Americans waste a collective 900 million hours waiting on hold every year. And, the average person will spend 43 days on hold over the course of their life.
You take a month and a half sabbatical in the time you’re waiting on hold in your lifetime. Or, you could race the Tour De France (twice!).
Hold times plague contact centers (and your customers’ lives).
And customers continue to grow increasingly impatient.
But, how long is too long on hold? And, why does hold time matter to customer experience?
According to data culled from customer surveys, two-thirds of people said they’re only willing to wait on hold for two minutes or less.
And 13% said that there’s no amount of time they’d be okay with waiting on hold.
What’s more, new digital channels in the contact center drive customers to want responses even faster.
The 2019 State of Conversational Marketing Report showed how many people think responses to customer service outreach should be instant – as in five minutes or less. (Hint: A lot. And across many channels).
What’s the only channel fit for a response that takes more than 24 hours?
You guessed it: snail mail.
After all, there’s a reason traditional mail has its nickname.
How to measure hold time and why it matters.
Most companies mark hold time as a key metric. But how do you actually measure it and what do you do with the info you find? Plus, how do you make sure you view hold times through the lens of your entire customer experience, measuring its impact on other metrics, too?
According to Techopedia, average hold time is the average time it takes for an operator to answer a call. It’s the amount of time a customer waits in the queue before getting a response from an agent. Some organizations call it average speed of answer.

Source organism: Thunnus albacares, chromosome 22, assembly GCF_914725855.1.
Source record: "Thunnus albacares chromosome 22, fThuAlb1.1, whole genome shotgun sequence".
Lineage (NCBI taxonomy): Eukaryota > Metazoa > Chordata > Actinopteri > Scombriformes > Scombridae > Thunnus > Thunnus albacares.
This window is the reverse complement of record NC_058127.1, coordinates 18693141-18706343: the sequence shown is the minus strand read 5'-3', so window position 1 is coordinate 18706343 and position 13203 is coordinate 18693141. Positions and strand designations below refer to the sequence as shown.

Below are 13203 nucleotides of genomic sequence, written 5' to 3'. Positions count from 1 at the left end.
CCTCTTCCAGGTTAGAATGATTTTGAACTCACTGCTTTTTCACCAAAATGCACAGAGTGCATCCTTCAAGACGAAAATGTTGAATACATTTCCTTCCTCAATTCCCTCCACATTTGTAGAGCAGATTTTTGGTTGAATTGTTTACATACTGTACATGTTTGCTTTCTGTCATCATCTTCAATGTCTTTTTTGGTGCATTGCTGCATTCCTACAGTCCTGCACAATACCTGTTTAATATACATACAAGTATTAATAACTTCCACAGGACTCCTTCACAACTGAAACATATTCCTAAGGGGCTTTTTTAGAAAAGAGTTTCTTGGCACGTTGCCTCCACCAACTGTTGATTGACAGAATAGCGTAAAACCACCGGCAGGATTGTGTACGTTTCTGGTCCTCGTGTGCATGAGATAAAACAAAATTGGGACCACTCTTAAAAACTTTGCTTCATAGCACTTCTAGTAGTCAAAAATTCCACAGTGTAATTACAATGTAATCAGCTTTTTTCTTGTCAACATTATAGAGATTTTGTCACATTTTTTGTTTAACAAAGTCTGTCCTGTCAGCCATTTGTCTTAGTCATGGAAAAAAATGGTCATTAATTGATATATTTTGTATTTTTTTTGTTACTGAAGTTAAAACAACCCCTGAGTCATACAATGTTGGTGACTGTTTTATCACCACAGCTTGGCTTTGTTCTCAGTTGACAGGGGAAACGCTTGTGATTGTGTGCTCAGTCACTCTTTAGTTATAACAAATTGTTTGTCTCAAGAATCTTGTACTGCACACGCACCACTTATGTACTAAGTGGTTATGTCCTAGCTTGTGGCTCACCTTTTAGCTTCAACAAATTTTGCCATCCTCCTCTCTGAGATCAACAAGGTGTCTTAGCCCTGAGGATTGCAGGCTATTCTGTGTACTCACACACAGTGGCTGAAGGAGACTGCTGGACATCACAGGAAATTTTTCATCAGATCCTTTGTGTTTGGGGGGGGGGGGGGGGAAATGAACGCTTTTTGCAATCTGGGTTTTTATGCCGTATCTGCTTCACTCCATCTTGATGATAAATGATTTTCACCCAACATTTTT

Several factors determine the ASA for a particular call center. But as a general rule, the time a customer spends navigating an IVR isn’t included in the ASA calculation. The metric only measures from the second your system dumps a customer into a queue to the moment an agent picks up the phone, answers a chat, or sends a reply email. (Or, until a caller hangs up – hello, spike in call abandonment rate).
How to calculate your company’s ASA:
Add up the wait time of all inbound customer calls. Then, divide the sum by the number of total inbound customer calls that were either answered by agents or resolved with the help of automation.
Once you have your benchmark hold time, compare it to the two-minute standard set by customers. Are you beating that two-minute mark or falling short? And, how does your hold time stack up this month to last? Analyze your data from multiple viewpoints to gain deeper insight into your CX.
What happens in your customer experience when customers wait on hold for too long:
1. Customers spread negativity about your company.
Putting customers on hold creates a community of brand detractors. They’re the people who are not only unhappy with your company, but who share negative experiences with friends and family. And a lot of the time, they even blast negative experiences on social media. In fact, there’s an entire website, called onholdwith.com, dedicated to scanning Twitter for people who’ve tweeted about being on hold with a company.
After scanning for a slew of angry customer tweets, the website aggregates all the negative tweets into one easy-to-view dashboard. And, it refreshes in real-time, so you can see a constant influx of upset customers shouting at company Twitter handles when they’ve been on hold for 10 minutes or more.